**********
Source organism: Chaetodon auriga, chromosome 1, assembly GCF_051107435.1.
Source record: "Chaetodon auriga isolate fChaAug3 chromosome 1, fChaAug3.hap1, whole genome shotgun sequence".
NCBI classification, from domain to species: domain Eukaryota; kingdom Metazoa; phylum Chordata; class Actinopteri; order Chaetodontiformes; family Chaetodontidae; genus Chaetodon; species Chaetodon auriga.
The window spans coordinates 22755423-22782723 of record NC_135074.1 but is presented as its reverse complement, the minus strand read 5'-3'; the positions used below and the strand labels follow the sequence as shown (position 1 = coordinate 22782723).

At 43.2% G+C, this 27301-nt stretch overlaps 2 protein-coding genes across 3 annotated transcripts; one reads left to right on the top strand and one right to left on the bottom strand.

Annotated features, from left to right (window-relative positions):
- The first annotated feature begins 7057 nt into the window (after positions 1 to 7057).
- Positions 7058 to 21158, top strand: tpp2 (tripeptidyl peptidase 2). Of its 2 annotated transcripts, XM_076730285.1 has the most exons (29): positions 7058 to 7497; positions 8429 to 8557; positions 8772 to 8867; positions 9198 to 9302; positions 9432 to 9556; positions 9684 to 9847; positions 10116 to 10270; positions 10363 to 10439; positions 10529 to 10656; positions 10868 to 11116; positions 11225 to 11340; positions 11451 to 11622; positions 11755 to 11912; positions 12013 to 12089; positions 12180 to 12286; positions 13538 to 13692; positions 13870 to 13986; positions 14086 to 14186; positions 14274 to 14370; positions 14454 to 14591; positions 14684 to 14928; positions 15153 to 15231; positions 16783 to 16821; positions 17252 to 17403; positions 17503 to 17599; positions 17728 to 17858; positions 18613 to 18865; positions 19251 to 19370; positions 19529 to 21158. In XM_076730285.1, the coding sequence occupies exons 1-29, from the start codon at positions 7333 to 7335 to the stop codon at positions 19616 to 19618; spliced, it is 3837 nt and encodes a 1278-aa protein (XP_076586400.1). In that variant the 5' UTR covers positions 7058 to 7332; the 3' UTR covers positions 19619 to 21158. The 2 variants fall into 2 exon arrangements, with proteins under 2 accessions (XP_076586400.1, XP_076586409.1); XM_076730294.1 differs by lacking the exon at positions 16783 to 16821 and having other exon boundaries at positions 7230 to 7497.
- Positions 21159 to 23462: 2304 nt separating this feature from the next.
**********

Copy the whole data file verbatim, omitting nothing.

Source organism: Chaetodon auriga, chromosome 1, assembly GCF_051107435.1.
Source record: "Chaetodon auriga isolate fChaAug3 chromosome 1, fChaAug3.hap1, whole genome shotgun sequence".
NCBI classification, from domain to species: domain Eukaryota; kingdom Metazoa; phylum Chordata; class Actinopteri; order Chaetodontiformes; family Chaetodontidae; genus Chaetodon; species Chaetodon auriga.
The window spans coordinates 22755423-22782723 of record NC_135074.1 but is presented as its reverse complement, the minus strand read 5'-3'; the positions used below and the strand labels follow the sequence as shown (position 1 = coordinate 22782723).

At 43.2% G+C, this 27301-nt stretch overlaps 2 protein-coding genes across 3 annotated transcripts; one reads left to right on the top strand and one right to left on the bottom strand.

Annotated features, from left to right (window-relative positions):
- The first annotated feature begins 7057 nt into the window (after positions 1 to 7057).
- Positions 7058 to 21158, top strand: tpp2 (tripeptidyl peptidase 2). Of its 2 annotated transcripts, XM_076730285.1 has the most exons (29): positions 7058 to 7497; positions 8429 to 8557; positions 8772 to 8867; positions 9198 to 9302; positions 9432 to 9556; positions 9684 to 9847; positions 10116 to 10270; positions 10363 to 10439; positions 10529 to 10656; positions 10868 to 11116; positions 11225 to 11340; positions 11451 to 11622; positions 11755 to 11912; positions 12013 to 12089; positions 12180 to 12286; positions 13538 to 13692; positions 13870 to 13986; positions 14086 to 14186; positions 14274 to 14370; positions 14454 to 14591; positions 14684 to 14928; positions 15153 to 15231; positions 16783 to 16821; positions 17252 to 17403; positions 17503 to 17599; positions 17728 to 17858; positions 18613 to 18865; positions 19251 to 19370; positions 19529 to 21158. In XM_076730285.1, the coding sequence occupies exons 1-29, from the start codon at positions 7333 to 7335 to the stop codon at positions 19616 to 19618; spliced, it is 3837 nt and encodes a 1278-aa protein (XP_076586400.1). In that variant the 5' UTR covers positions 7058 to 7332; the 3' UTR covers positions 19619 to 21158. The 2 variants fall into 2 exon arrangements, with proteins under 2 accessions (XP_076586400.1, XP_076586409.1); XM_076730294.1 differs by lacking the exon at positions 16783 to 16821 and having other exon boundaries at positions 7230 to 7497.
- Positions 21159 to 23462: 2304 nt separating this feature from the next.